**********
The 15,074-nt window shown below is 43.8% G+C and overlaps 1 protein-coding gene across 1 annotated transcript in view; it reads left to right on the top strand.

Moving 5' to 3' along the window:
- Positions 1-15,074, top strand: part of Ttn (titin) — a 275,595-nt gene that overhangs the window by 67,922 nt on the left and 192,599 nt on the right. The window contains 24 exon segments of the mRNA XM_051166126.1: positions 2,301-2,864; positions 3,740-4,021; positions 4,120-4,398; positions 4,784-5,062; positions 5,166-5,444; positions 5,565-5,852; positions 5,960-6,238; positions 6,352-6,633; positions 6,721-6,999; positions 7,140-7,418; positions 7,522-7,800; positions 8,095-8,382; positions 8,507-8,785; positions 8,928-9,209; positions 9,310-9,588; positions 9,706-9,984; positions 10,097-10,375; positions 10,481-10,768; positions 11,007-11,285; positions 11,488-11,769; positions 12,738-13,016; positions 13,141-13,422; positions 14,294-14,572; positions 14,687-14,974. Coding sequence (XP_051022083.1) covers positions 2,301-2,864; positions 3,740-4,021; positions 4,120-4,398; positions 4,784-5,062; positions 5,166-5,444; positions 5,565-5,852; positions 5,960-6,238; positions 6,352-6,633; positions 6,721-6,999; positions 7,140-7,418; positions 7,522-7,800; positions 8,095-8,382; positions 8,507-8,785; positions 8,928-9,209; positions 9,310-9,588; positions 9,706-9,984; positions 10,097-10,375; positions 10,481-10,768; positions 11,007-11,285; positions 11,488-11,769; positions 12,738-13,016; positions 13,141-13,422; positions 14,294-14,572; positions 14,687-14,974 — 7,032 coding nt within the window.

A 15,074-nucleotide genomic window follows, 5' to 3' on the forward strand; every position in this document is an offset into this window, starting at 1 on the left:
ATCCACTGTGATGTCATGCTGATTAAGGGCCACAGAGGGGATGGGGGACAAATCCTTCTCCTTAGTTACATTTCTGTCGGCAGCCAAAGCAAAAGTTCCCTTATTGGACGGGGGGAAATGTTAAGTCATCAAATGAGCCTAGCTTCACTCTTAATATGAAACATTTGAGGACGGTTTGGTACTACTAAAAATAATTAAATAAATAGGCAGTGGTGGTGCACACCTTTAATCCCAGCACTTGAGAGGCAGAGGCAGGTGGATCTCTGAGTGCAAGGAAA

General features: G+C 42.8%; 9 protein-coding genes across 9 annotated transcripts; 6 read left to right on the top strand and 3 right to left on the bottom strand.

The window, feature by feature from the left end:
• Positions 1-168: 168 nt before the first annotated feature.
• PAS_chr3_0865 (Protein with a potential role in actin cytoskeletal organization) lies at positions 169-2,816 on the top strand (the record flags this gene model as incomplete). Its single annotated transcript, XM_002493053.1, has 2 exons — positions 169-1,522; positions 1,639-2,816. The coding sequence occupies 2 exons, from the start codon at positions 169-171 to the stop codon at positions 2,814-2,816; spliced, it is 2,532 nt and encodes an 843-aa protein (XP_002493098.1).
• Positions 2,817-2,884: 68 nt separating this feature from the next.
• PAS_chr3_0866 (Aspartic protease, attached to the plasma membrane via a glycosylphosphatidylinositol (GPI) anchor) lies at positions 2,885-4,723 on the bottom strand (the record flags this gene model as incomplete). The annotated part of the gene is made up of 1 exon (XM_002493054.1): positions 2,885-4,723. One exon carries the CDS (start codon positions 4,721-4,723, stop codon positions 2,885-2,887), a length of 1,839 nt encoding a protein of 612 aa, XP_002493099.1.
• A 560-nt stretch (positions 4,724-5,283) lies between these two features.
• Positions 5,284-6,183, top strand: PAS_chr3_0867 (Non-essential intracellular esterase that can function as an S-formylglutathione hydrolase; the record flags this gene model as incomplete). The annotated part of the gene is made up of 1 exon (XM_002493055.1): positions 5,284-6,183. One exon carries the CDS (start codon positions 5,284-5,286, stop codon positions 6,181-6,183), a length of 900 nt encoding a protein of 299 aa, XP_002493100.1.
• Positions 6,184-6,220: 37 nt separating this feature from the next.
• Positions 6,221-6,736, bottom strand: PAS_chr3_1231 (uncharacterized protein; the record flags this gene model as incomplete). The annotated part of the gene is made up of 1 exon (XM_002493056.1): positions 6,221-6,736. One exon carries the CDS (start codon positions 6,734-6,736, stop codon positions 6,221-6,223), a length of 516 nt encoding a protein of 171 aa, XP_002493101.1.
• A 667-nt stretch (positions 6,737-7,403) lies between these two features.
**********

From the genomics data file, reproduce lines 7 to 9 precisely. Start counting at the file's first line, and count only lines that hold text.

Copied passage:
The window, feature by feature from the left end:
• Positions 1-168: 168 nt before the first annotated feature.
• PAS_chr3_0865 (Protein with a potential role in actin cytoskeletal organization) lies at positions 169-2,816 on the top strand (the record flags this gene model as incomplete). Its single annotated transcript, XM_002493053.1, has 2 exons — positions 169-1,522; positions 1,639-2,816. The coding sequence occupies 2 exons, from the start codon at positions 169-171 to the stop codon at positions 2,814-2,816; spliced, it is 2,532 nt and encodes an 843-aa protein (XP_002493098.1).